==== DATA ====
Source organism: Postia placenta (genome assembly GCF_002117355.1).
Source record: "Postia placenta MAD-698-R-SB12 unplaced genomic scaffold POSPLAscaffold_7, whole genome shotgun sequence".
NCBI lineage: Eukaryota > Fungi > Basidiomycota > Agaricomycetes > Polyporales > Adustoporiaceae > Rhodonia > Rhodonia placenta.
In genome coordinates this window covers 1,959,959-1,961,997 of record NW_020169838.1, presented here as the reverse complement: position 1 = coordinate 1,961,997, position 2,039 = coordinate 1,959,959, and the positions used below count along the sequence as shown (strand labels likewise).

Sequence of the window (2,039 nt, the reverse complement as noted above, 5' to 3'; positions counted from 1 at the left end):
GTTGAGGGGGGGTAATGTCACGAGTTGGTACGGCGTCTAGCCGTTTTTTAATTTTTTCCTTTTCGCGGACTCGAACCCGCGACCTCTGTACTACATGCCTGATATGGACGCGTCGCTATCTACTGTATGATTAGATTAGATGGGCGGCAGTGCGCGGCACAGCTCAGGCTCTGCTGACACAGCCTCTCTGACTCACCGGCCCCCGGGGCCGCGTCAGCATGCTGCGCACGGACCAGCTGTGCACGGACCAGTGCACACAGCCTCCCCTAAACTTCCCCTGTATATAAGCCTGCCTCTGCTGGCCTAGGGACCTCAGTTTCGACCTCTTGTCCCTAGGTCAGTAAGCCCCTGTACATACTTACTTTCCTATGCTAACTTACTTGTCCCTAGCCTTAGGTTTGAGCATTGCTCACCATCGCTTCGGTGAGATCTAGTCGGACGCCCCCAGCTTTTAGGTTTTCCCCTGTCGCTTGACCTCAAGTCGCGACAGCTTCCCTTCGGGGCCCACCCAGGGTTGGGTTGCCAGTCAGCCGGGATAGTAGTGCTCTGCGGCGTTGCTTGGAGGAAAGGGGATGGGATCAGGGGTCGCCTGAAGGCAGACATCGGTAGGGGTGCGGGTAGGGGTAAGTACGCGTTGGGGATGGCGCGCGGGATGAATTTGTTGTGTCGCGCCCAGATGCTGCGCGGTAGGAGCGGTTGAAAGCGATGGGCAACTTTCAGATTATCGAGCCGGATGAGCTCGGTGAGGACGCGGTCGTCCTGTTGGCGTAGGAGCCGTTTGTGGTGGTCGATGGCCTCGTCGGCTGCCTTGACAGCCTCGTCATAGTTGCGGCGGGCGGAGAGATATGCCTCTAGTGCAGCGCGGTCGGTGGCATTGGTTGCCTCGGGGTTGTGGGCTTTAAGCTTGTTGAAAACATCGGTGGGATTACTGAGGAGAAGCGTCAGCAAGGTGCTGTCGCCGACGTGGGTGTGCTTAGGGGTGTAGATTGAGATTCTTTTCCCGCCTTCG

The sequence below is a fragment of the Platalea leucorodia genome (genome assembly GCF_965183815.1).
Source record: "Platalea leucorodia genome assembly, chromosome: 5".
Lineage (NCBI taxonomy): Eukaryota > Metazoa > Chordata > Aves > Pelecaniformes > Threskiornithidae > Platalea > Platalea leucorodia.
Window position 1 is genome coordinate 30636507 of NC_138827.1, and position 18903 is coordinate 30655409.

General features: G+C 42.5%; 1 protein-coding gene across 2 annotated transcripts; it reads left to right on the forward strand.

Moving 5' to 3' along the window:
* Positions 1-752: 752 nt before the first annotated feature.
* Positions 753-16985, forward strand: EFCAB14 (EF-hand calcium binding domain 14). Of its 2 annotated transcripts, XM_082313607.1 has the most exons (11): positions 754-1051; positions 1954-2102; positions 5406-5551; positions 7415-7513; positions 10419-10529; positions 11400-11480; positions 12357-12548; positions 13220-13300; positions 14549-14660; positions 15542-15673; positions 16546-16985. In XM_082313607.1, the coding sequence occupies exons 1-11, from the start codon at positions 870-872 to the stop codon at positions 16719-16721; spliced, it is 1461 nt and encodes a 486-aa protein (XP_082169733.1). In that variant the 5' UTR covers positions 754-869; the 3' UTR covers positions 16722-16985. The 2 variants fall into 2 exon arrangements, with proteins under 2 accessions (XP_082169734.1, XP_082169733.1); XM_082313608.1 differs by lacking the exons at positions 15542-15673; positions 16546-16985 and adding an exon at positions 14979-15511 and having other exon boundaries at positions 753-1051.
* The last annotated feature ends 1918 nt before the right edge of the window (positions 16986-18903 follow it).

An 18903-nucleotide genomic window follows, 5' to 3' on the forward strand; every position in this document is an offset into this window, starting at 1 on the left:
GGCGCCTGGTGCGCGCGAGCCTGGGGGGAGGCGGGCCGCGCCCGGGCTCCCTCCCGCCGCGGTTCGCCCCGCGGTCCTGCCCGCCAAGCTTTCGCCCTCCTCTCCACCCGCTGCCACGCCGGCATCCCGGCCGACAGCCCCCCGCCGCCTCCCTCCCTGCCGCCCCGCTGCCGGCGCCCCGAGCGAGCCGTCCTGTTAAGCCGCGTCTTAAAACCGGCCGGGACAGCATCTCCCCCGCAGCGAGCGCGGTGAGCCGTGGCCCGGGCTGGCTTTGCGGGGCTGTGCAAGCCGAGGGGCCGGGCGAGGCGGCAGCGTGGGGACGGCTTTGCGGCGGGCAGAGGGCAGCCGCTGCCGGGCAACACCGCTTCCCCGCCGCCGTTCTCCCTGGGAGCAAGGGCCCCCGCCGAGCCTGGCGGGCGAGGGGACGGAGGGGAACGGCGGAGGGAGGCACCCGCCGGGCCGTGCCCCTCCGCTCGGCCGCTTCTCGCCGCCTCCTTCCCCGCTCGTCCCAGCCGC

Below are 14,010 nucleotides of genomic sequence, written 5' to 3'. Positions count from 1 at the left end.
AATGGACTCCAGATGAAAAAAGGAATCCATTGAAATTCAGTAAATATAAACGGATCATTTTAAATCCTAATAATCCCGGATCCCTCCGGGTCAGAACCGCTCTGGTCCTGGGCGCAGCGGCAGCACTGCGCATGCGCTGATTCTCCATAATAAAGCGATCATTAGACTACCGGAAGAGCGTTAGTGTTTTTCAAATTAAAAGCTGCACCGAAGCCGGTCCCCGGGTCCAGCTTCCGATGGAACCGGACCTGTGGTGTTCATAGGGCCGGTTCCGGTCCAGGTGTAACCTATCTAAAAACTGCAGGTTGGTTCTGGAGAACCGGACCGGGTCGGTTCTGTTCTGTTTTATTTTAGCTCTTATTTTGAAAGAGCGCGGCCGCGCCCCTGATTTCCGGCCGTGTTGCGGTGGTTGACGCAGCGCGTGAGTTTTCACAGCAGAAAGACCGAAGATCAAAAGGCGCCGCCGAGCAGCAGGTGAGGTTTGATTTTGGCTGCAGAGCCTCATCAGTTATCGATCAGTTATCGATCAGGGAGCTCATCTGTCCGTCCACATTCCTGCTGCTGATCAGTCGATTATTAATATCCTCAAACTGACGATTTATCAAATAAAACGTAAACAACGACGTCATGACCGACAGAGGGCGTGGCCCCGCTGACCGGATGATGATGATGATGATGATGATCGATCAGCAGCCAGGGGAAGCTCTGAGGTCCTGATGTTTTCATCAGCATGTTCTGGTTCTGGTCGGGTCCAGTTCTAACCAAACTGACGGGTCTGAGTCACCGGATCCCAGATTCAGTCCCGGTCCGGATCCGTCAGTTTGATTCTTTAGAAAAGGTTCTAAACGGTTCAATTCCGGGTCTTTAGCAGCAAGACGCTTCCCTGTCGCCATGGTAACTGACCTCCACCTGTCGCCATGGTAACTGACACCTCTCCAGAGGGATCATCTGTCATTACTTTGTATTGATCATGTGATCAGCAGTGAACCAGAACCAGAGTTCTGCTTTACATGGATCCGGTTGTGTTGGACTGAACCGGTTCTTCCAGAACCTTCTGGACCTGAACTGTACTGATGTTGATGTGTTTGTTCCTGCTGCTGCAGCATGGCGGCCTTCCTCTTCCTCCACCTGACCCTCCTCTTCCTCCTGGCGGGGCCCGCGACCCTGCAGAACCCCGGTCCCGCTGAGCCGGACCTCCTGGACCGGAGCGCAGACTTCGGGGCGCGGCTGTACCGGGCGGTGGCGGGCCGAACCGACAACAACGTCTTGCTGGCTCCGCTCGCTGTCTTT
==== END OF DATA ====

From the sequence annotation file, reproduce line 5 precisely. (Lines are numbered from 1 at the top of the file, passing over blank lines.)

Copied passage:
Sequence of the window (2,039 nt, the reverse complement as noted above, 5' to 3'; positions counted from 1 at the left end):